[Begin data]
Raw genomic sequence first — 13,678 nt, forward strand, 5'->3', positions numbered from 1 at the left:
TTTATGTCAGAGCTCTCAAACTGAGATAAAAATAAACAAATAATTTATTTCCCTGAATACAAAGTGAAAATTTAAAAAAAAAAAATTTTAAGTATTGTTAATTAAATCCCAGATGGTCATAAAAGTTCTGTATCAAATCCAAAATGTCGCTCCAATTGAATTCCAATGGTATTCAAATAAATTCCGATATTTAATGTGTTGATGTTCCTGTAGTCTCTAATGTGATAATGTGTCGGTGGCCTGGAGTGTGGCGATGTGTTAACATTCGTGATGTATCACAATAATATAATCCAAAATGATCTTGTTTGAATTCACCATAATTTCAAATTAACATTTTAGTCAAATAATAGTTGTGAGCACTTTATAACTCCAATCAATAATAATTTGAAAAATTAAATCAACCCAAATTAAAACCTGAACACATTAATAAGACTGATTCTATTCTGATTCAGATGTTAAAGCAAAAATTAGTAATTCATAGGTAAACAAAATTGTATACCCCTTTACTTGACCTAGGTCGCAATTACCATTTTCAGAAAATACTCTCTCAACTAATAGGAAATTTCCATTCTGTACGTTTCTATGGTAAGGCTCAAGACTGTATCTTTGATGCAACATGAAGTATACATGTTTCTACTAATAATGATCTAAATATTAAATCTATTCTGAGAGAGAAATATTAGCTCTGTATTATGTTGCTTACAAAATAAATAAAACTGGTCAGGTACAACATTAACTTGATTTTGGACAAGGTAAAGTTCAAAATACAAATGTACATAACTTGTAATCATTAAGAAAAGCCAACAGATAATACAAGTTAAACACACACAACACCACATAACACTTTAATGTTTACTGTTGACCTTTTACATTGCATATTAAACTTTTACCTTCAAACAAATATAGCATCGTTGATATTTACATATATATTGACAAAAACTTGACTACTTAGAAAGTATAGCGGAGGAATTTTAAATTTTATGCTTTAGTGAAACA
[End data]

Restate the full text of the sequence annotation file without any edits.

Raw genomic sequence first — 13,678 nt, forward strand, 5'->3', positions numbered from 1 at the left:
TTTATGTCAGAGCTCTCAAACTGAGATAAAAATAAACAAATAATTTATTTCCCTGAATACAAAGTGAAAATTTAAAAAAAAAAAATTTTAAGTATTGTTAATTAAATCCCAGATGGTCATAAAAGTTCTGTATCAAATCCAAAATGTCGCTCCAATTGAATTCCAATGGTATTCAAATAAATTCCGATATTTAATGTGTTGATGTTCCTGTAGTCTCTAATGTGATAATGTGTCGGTGGCCTGGAGTGTGGCGATGTGTTAACATTCGTGATGTATCACAATAATATAATCCAAAATGATCTTGTTTGAATTCACCATAATTTCAAATTAACATTTTAGTCAAATAATAGTTGTGAGCACTTTATAACTCCAATCAATAATAATTTGAAAAATTAAATCAACCCAAATTAAAACCTGAACACATTAATAAGACTGATTCTATTCTGATTCAGATGTTAAAGCAAAAATTAGTAATTCATAGGTAAACAAAATTGTATACCCCTTTACTTGACCTAGGTCGCAATTACCATTTTCAGAAAATACTCTCTCAACTAATAGGAAATTTCCATTCTGTACGTTTCTATGGTAAGGCTCAAGACTGTATCTTTGATGCAACATGAAGTATACATGTTTCTACTAATAATGATCTAAATATTAAATCTATTCTGAGAGAGAAATATTAGCTCTGTATTATGTTGCTTACAAAATAAATAAAACTGGTCAGGTACAACATTAACTTGATTTTGGACAAGGTAAAGTTCAAAATACAAATGTACATAACTTGTAATCATTAAGAAAAGCCAACAGATAATACAAGTTAAACACACACAACACCACATAACACTTTAATGTTTACTGTTGACCTTTTACATTGCATATTAAACTTTTACCTTCAAACAAATATAGCATCGTTGATATTTACATATATATTGACAAAAACTTGACTACTTAGAAAGTATAGCGGAGGAATTTTAAATTTTATGCTTTAGTGAAACA